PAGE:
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Darwin Correspondence Project

To J. S. Henslow   [26 September 1849]1

Down Farnborough | Kent

Wednesday

My dear Henslow

It was a great disappointment to us, not finding you at Birmingham. I looked many times in vain to the letter H. in the alphabetical list during the first two days, & then gave you up; fearing that Sunday was to blame. Both my wife & self had looked forward to meeting you, as one of our greatest pleasures. Fox,2 also, disappointed us. It was a good meeting, but partly from not being very well & partly from the place being so large & nasty, the meeting was not very brilliant to me,—not to be put into same class with the Oxford meeting, which, however, was too pleasant to be hoped to be rivalled. What days were Blenheim, Nuneham & especially Dropmore! We started for Warwick & Kenilworth, but I broke down & became so unwell, I had to stop at Leamington.3 I go on with the Water Cure very steadily & keep on deriving considerable benefit from it, as long as I live the regular life of a hermit, but I think I stand any change, even worse than formerly & my stomach has not got over the excitement of Birmingham as yet.—

Your Allotment scheme seems an excellent one:4 how active you always seem to be with your many plans of doing good to your Parish.—

Pray remember me very kindly to Mrs Henslow & to Miss Henslow; ask her, when she next writes to Hooker to send him my kindest remembrances & say I do not write, having nothing to communicate—ex nihilo nihil fit, & as I see nobody & hear nothing I have nothing to write about. I heartily wish he was home again.— I travelled down to Birmingham with Col. Sabine his wife & her mother5 & I found them as ardent admirers of Hooker as I cd. desire. Mrs. Sabine & I agreed too perfectly over the capital powers of description shown in Hooker’s letters from the Erebus;6 if he will but write as well from India, what a capital book he will make.—

Talking about books, what praise you give me; but do you not know that it is very conceited in you to praise me, for as assuredly you more than half formed my mind, you in fact are giving yourself half of a very pleasant dish of praise.—

I have heard nothing of Leonard Jenyns for an age; I hope he is well; I had expected also to meet him at Birmingham & was disappointed.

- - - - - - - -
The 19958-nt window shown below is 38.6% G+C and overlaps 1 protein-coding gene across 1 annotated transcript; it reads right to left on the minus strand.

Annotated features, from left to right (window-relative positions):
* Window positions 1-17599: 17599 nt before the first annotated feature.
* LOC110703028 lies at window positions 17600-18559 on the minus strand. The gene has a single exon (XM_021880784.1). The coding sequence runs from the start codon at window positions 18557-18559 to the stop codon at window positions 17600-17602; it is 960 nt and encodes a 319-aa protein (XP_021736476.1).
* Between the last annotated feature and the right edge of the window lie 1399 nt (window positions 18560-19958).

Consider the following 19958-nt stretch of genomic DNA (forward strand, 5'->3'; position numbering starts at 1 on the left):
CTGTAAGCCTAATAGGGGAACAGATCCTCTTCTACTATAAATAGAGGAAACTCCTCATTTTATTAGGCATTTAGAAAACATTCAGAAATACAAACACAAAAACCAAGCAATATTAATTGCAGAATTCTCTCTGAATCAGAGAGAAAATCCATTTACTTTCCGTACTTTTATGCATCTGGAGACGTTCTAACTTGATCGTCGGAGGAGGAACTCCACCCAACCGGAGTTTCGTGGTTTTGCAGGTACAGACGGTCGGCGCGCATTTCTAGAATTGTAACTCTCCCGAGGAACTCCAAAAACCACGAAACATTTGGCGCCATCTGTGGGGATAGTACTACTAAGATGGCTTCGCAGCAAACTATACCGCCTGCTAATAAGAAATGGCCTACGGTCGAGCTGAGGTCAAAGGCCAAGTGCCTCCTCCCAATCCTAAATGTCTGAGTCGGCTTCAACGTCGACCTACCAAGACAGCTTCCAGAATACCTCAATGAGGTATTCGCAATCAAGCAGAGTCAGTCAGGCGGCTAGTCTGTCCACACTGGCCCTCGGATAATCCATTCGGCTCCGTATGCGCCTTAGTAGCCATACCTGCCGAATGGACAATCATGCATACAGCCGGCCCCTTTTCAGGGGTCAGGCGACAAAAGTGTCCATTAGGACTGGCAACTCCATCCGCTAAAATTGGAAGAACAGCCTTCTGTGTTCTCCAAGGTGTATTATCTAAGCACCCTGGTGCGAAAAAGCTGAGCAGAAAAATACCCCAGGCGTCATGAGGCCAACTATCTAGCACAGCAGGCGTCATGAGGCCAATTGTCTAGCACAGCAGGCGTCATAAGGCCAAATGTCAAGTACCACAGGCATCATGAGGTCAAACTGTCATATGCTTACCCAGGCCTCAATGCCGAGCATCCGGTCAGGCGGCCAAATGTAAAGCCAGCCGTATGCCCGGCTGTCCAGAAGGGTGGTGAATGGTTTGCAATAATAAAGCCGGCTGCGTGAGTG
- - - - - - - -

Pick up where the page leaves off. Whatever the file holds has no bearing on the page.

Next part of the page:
Yours most truly | C. Darwin

Footnotes

The Wednesday following CD’s return from the British Association meeting (‘Journal’; Correspondence vol. 4, Appendix I).
CD’s cousin, William Darwin Fox, who, like CD, had been taught by Henslow at Cambridge.
According to Emma Darwin’s diary, CD visited Malvern on Sunday, 16 September, following the abortive trip to Warwick on 15 September, and returned to Birmingham on 17 September. CD and Emma left Birmingham to return home on 20 September.
Henslow, in his indefatigable efforts to improve the lot of the labouring class of his parish, had published a pamphlet advocating that landlords provide small allotments to farm labourers (Henslow 1845). Despite opposition from local landlords, he was able in 1849 to secure sixteen acres to be apportioned in quarter-acre allotments. See Russell-Gebbett 1977, p. 76, and Jenyns 1862, p. 74.
Edward Sabine, secretary of the British Association, 1839–59; Elizabeth Juliana Sabine, who translated Alexander von Humboldt’s Kosmos and Ansichten der Natur into English (A. von Humboldt 1846–8 and 1849); and Mrs Leeves, Elizabeth Juliana Sabine’s mother.
Extracts from J. D. Hooker’s letters to his father, written during the Antarctic voyage, were published in the London Journal of Botany (W. J. Hooker 1843) and also as a separate pamphlet.

Summary

Describes the Birmingham meeting [1849] of BAAS.

His health is poor. Continues with water-cure with considerable benefit.

Letter details

Letter no.
DCP-LETT-1254
From
Charles Robert Darwin
To
John Stevens Henslow
Sent from
Down
Source of text
DAR 93: A92–A95
Physical description
8pp

Please cite as

Darwin Correspondence Project, “Letter no. 1254,” accessed on 19 June 2019, http://www.darwinproject.ac.uk/DCP-LETT-1254

Also published in The Correspondence of Charles Darwin, vol. 4

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